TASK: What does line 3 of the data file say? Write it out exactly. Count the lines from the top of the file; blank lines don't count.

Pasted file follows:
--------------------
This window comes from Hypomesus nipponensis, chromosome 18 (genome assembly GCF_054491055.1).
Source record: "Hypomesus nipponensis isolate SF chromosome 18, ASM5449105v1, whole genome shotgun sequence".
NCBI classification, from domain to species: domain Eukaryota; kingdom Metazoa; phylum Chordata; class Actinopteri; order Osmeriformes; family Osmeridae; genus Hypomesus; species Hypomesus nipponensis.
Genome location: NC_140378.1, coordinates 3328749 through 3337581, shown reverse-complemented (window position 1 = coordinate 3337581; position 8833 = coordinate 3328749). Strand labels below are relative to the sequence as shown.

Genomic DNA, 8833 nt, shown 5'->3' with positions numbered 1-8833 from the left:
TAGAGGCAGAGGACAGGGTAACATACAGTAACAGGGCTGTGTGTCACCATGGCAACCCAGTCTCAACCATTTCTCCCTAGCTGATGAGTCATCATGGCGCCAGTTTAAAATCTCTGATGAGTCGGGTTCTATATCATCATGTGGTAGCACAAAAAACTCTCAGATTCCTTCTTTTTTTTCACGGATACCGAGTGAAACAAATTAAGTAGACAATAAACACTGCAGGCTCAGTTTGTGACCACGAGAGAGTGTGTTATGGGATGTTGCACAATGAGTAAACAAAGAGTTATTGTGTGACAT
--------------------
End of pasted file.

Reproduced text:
NCBI classification, from domain to species: domain Eukaryota; kingdom Metazoa; phylum Chordata; class Actinopteri; order Osmeriformes; family Osmeridae; genus Hypomesus; species Hypomesus nipponensis.